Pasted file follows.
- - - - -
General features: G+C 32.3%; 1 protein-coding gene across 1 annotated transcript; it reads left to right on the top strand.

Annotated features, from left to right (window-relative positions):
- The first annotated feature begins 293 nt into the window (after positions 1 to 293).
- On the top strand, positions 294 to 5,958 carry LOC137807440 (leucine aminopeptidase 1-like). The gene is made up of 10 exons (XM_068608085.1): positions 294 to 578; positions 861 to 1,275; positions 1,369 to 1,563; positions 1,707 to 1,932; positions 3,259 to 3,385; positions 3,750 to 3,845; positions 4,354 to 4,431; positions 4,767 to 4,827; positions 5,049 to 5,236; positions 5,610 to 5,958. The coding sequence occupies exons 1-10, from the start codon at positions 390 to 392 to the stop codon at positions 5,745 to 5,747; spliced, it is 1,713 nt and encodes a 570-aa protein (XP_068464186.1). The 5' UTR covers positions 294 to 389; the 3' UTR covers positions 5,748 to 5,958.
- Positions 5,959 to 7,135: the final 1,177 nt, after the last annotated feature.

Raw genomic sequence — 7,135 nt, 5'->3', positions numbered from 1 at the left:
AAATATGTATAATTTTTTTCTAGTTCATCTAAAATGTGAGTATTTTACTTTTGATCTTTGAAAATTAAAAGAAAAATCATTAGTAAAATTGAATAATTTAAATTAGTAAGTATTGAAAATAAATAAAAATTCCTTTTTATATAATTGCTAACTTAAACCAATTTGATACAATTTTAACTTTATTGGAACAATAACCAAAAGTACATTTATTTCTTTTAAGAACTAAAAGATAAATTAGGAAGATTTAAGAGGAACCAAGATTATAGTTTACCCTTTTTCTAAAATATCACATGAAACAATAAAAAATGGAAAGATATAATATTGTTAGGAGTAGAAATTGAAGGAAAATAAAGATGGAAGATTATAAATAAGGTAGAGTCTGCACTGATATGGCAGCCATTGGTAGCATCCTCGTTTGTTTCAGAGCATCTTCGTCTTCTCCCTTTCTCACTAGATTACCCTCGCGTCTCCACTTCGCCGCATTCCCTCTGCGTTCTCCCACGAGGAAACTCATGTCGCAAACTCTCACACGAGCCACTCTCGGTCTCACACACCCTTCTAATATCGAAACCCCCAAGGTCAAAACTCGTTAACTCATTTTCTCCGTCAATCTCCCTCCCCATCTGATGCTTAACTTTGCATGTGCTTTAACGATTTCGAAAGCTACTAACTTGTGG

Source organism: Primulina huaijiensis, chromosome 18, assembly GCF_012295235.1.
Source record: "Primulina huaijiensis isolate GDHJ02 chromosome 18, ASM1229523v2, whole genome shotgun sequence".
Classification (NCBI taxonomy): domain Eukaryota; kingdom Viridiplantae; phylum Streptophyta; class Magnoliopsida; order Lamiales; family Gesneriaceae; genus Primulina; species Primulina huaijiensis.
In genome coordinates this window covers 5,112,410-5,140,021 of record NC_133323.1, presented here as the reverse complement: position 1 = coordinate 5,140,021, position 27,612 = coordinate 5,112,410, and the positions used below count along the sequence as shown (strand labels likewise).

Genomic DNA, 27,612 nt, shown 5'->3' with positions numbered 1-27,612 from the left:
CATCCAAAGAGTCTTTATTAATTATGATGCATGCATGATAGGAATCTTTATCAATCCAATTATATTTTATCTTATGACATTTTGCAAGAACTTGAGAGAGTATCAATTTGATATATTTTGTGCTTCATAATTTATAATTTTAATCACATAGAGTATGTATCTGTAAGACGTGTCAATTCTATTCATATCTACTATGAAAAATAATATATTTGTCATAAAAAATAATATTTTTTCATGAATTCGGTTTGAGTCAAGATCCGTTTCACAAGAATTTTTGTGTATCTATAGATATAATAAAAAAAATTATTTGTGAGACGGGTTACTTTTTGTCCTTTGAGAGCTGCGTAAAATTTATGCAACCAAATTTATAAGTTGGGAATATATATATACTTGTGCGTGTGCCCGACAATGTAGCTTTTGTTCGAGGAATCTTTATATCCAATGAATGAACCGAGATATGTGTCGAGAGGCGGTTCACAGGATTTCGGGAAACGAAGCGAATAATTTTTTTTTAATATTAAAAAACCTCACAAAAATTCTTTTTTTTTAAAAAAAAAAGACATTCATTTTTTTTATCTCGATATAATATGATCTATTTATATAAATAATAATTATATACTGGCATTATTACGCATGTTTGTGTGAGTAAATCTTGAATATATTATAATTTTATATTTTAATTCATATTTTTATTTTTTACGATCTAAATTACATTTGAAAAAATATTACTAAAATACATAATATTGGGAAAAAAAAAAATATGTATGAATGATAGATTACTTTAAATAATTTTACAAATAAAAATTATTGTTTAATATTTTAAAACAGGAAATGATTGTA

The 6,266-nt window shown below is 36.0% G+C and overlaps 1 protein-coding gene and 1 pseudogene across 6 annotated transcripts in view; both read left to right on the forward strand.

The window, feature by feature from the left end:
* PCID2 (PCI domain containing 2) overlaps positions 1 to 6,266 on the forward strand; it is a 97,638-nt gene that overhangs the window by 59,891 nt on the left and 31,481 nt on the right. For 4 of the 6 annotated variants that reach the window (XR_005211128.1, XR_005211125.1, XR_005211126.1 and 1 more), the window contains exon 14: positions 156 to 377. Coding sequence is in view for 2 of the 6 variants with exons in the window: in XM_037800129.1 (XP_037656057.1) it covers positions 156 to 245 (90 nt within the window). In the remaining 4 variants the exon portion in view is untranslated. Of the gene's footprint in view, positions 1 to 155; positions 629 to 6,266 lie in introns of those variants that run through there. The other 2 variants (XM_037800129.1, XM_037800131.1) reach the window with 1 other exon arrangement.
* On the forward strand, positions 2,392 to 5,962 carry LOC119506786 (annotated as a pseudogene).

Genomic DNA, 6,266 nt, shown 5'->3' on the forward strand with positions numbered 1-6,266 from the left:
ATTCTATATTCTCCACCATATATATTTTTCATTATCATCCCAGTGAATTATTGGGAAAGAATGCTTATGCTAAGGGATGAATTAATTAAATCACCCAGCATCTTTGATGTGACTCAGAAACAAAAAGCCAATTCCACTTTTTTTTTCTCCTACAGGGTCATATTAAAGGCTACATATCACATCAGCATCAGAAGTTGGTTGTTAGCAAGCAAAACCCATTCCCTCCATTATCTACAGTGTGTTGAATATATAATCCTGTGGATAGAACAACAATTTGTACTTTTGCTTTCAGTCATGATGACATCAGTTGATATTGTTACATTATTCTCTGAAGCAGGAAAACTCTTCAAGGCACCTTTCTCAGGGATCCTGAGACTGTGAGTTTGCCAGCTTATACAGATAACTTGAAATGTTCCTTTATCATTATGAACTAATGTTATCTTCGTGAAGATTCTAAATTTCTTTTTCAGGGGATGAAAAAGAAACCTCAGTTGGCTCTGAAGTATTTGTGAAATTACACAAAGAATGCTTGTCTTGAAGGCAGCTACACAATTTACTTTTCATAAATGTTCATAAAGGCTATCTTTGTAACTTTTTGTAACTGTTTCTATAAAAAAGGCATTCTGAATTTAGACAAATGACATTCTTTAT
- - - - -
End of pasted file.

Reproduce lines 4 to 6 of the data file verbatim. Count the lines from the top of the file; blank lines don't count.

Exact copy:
- On the top strand, positions 294 to 5,958 carry LOC137807440 (leucine aminopeptidase 1-like). The gene is made up of 10 exons (XM_068608085.1): positions 294 to 578; positions 861 to 1,275; positions 1,369 to 1,563; positions 1,707 to 1,932; positions 3,259 to 3,385; positions 3,750 to 3,845; positions 4,354 to 4,431; positions 4,767 to 4,827; positions 5,049 to 5,236; positions 5,610 to 5,958. The coding sequence occupies exons 1-10, from the start codon at positions 390 to 392 to the stop codon at positions 5,745 to 5,747; spliced, it is 1,713 nt and encodes a 570-aa protein (XP_068464186.1). The 5' UTR covers positions 294 to 389; the 3' UTR covers positions 5,748 to 5,958.
- Positions 5,959 to 7,135: the final 1,177 nt, after the last annotated feature.

Raw genomic sequence — 7,135 nt, 5'->3', positions numbered from 1 at the left: